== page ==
I was thinking whether I should ease up a bit on these stories, not be so hard on them because they're aimed at young kids. But then I remembered that Marvel keep boasting about how these Marvel Age stories are for 'all ages' so why should I ease up on a story that should entertain me as well as a seven- year-old? So I decided I'm just going to review this title the same way I would review The Amazing Spider-Man, for example (I don't actually review that title, but I just said it for example's sake.) Okay, on we go to meet the Scorpion!
|Plot:||Stan Lee, Steve Ditko|
A person is following Peter home and is getting Peter all nervous. When night falls, and the follower leaves, we find out he's working for J. Jonah Jameson, following Peter to see how he gets all the great Spider-Man shots that he does. Jameson wonders, did Peter follow Spider-Man back to his lair? Yeh, The Spider-Cave! And the Spider-Mobile with a little kid called Web-Lad waiting for him! Well, no, but that would be funny (actually the Spider-Mobile is a real thing!). We then find out that Jameson wants to turn his little stalker friend (Mac Gargan) into a super-powered muscleman whose abilities would surpass Spider-Man's! This with a little help from Dr. Stillwell, who still hasn't done human testing. So Mac, the good little guinea pig that he is, goes through with the experiment, and becomes super-strong! Mac will have to go out in a special suit for a while that will harness his body's new strength. So the Scorpion is born!
Later, J. Jonah Jameson just needs to get Spider-Man close enough to him for the Scorpion to attack. He tries to draw Spider-Man in by asking him to sit down for an interview, but Spidey's spider-sense goes off, and he gets attacked by Scorpion! They fight, with Scorpion at first having the upper hand because of his suit's special tail, Spidey tries to web up Scorpion's eyes, but Scorpy just easily rips it off! Then, while in his office watching the battle, J. Jonah Jameson gets interrupted by Dr. Stillwell running in and saying that dangerous side effects have appeared: Mac's brain is disintergrating! He needs to inject Scorpion with a special serum to stall the process, so that he can cure him. Back on the rooftop, Spidey is down on the floor, tired from the beating he just suffered. Dr. Stillwell rushes up and tells Scorpion to stop. But Scorpion doesn't like the idea of losing all this power, and knocks the syringe out of Dr. Stillwell's hand! Spider-Man luckily gets up, grabs the syringe, and tries to inject the Scorpion. He eventually does with the help of a lot of webbing, and the Scorpion eventually faints. Dr. Stillwell says he'll try his best to cure the Scorpion! And with that, Spidey swings off! The End!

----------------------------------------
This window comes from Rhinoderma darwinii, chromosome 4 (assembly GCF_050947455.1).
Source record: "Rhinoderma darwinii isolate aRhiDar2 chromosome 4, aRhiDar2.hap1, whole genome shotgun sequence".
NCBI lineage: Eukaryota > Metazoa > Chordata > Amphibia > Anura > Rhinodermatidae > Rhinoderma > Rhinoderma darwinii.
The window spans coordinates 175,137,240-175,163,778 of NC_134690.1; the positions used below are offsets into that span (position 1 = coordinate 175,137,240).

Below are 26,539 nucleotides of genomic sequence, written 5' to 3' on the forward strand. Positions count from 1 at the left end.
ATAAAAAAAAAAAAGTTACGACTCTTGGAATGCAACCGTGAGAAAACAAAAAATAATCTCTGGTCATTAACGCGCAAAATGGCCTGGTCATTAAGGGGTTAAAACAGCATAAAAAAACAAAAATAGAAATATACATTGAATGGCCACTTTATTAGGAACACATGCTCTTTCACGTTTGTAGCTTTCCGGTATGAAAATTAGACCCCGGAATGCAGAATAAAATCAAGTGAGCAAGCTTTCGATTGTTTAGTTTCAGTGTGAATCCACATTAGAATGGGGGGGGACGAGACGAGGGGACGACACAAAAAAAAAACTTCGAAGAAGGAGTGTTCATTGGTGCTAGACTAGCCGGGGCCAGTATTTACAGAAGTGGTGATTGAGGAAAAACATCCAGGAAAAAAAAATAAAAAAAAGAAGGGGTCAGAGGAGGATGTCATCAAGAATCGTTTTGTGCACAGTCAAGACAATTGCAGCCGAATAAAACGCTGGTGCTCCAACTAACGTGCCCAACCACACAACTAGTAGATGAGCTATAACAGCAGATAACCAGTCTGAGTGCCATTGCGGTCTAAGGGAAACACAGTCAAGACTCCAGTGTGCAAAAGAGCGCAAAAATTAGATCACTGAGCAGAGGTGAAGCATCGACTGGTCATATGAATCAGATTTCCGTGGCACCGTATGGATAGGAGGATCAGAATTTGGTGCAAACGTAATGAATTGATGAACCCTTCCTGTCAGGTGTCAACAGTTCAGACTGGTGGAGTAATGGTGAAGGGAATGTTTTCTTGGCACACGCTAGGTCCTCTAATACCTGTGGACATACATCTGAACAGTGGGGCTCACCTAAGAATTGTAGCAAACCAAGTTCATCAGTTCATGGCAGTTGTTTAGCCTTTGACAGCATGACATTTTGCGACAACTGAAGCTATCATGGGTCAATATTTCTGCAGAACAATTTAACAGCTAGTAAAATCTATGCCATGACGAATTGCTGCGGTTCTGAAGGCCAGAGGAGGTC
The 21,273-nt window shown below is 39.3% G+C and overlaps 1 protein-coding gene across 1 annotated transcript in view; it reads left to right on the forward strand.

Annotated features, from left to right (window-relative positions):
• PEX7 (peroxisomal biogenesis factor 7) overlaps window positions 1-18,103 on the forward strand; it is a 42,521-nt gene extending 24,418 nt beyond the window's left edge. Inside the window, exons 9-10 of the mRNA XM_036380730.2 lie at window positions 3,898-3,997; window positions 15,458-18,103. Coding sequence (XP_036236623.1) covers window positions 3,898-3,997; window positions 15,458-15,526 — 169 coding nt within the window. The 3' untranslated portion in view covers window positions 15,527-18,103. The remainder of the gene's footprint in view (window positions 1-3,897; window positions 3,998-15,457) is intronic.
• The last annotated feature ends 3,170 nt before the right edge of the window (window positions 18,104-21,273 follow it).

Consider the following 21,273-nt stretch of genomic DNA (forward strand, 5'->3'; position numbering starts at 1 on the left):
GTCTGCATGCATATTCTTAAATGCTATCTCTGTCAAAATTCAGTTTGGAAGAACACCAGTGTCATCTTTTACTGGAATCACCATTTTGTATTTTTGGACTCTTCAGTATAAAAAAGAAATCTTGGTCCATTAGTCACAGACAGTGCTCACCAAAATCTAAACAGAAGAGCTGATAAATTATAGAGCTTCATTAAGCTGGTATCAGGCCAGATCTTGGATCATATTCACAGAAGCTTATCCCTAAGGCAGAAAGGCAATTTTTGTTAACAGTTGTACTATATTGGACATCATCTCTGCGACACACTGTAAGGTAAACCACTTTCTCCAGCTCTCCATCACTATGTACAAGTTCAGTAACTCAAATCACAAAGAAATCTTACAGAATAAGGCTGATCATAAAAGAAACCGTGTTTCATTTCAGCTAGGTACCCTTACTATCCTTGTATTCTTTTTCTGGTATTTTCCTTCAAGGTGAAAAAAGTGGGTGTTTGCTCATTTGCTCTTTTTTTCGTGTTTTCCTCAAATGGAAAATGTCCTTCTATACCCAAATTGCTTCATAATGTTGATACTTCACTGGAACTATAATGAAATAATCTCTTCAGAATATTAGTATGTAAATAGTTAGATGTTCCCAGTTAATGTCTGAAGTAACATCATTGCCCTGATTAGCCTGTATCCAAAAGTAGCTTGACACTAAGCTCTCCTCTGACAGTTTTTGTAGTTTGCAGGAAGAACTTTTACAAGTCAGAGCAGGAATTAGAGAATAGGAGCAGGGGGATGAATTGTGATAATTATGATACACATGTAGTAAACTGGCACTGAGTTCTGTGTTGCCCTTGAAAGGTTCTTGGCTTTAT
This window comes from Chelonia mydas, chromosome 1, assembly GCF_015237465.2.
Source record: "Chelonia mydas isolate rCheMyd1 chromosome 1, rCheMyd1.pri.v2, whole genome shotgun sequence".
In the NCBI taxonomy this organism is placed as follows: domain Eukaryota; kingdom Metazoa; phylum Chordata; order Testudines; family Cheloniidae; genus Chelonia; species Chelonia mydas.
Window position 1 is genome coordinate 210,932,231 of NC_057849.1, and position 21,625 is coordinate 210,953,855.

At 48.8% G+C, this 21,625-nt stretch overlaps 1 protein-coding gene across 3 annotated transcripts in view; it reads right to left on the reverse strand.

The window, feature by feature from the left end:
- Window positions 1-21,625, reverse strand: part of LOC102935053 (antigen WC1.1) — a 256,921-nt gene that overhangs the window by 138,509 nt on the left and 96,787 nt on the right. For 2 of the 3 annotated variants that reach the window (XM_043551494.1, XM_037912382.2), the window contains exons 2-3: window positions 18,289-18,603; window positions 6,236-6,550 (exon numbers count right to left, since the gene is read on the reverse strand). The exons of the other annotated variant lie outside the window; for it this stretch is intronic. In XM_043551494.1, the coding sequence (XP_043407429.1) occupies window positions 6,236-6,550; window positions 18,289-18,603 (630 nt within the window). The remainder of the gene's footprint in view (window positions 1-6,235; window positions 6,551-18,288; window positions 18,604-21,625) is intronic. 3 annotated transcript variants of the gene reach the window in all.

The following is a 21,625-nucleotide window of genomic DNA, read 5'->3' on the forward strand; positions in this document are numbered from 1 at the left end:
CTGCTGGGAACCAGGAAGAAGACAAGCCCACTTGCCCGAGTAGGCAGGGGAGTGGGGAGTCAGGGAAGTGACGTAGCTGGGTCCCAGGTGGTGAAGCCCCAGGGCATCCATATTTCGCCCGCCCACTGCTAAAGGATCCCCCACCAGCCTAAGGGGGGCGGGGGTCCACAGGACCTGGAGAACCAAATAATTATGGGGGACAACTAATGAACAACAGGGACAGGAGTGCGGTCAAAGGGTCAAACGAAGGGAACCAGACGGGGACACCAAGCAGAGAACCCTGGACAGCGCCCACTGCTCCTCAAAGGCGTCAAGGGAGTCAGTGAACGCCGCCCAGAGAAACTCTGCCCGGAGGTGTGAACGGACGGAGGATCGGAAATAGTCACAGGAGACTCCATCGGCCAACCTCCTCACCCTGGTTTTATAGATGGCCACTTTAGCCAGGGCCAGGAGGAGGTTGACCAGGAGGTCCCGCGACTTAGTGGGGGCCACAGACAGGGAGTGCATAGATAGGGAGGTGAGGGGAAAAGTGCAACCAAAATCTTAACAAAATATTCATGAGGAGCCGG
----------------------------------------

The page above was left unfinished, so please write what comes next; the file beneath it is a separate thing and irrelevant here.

This story is nothing brillant but not necessarily bad either. It was a good fight scene between Spider-Man and Scorpion, and I guess for little kids it looked like Spider-Man was really going to lose! But I have one problem with the writing of this issue: Scorpion only seems like a menace to Spider-Man, not the whole city like he did in the original. In the original ASM #20, after defeating Spider-Man, the Scorpion went on a crime rampage throughout the city, and J. Jonah Jameson actually felt guilty about the monster he created! In this one, Jonah doesn't feel that way at all--he just wants Spider-Man dead! J.J.J. seemed much more human in the original, and Scorpion seemed a bit more menacing to the whole city, not just Spider-Man. But besides that, Mike Raicht did an alright scripting job.
And Valentine DeLandro did a good job on the pencils. Maybe the mouths on the characters looked a bit strange at times (that is a weird criticism, I know) but his fight scenes were really good. I said last issue that the colours were really good; I don't think they were on top form this issue. But that's just a little quibble.
Average Issue. Average Rating. Three Webs.